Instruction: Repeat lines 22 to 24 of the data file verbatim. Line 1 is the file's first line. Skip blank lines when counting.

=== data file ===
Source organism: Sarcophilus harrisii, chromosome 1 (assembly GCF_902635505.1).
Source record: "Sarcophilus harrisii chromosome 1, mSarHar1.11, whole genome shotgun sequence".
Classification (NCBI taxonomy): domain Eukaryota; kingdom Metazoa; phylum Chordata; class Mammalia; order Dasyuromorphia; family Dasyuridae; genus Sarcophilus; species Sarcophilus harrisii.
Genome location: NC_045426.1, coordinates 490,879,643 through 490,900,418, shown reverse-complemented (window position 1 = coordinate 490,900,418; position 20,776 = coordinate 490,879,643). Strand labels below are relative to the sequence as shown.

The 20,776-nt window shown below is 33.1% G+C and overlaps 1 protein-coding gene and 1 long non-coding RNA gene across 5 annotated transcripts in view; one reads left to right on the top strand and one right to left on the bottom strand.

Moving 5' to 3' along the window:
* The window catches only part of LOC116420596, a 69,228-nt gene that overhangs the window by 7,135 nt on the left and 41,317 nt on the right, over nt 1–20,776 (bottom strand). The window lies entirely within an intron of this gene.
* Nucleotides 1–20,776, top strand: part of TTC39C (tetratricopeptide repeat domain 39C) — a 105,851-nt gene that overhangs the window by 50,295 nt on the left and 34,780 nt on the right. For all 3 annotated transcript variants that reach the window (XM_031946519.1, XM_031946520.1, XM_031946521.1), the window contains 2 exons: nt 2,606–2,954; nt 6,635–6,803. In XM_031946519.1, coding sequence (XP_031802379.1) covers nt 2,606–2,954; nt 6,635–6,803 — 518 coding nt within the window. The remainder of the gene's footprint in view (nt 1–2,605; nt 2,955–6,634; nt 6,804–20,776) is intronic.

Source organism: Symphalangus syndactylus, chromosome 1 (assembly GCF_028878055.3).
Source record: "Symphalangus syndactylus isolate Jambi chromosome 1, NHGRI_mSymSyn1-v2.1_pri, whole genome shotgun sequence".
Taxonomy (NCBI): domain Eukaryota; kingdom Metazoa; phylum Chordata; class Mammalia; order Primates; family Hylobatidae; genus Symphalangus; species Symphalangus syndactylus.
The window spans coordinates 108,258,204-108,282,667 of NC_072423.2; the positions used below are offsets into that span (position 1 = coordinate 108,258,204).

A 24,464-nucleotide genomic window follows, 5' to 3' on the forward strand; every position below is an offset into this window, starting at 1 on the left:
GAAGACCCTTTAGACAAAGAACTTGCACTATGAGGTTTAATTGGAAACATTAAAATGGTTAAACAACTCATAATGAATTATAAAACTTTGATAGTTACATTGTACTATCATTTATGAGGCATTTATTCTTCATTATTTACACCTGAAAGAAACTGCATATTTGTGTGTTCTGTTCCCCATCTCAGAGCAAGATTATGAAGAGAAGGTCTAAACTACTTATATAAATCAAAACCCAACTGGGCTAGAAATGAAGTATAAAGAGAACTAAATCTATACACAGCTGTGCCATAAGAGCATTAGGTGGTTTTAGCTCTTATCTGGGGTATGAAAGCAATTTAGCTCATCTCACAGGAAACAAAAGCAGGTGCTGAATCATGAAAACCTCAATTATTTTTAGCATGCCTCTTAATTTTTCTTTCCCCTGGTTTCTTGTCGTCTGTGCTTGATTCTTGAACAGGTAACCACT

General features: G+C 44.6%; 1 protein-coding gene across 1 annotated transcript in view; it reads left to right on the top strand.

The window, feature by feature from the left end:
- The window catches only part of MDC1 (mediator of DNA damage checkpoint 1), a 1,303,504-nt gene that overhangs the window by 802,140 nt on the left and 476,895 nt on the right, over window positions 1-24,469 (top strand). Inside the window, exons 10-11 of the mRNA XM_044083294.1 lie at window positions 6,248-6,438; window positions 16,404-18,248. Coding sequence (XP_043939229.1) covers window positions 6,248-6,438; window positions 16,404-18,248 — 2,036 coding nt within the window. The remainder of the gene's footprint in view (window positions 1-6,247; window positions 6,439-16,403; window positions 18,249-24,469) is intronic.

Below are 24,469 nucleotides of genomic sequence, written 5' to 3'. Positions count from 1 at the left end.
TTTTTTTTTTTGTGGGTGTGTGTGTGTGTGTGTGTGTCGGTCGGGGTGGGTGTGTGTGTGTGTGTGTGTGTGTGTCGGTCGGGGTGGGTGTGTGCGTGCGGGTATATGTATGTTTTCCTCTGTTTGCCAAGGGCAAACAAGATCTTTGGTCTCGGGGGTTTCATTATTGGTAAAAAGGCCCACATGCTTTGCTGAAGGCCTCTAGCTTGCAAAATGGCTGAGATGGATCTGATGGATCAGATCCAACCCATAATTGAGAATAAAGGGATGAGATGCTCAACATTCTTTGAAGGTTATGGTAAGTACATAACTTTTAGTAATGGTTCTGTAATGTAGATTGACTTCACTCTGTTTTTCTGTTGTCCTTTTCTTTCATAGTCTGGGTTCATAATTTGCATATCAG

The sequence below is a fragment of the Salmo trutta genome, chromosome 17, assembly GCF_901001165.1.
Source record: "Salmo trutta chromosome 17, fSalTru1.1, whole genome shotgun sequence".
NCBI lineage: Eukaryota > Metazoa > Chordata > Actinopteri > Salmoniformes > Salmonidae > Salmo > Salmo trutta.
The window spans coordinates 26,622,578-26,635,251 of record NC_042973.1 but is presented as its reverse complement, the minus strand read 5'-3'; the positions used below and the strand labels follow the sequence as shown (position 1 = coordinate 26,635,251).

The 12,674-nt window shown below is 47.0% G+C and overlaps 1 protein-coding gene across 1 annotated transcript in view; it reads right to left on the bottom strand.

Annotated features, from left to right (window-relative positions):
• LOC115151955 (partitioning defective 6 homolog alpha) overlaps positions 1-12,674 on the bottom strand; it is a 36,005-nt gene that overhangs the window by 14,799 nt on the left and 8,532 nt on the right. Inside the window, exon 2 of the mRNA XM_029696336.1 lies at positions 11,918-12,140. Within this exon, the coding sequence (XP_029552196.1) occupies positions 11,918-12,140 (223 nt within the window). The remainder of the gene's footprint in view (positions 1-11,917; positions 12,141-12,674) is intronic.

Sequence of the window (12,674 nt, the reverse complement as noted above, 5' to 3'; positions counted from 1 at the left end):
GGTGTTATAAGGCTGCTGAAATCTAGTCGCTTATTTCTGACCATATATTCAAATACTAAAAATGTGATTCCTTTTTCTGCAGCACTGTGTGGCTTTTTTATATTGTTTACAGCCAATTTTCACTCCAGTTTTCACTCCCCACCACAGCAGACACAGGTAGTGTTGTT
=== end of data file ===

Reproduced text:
NCBI lineage: Eukaryota > Metazoa > Chordata > Actinopteri > Salmoniformes > Salmonidae > Salmo > Salmo trutta.
The window spans coordinates 26,622,578-26,635,251 of record NC_042973.1 but is presented as its reverse complement, the minus strand read 5'-3'; the positions used below and the strand labels follow the sequence as shown (position 1 = coordinate 26,635,251).

The 12,674-nt window shown below is 47.0% G+C and overlaps 1 protein-coding gene across 1 annotated transcript in view; it reads right to left on the bottom strand.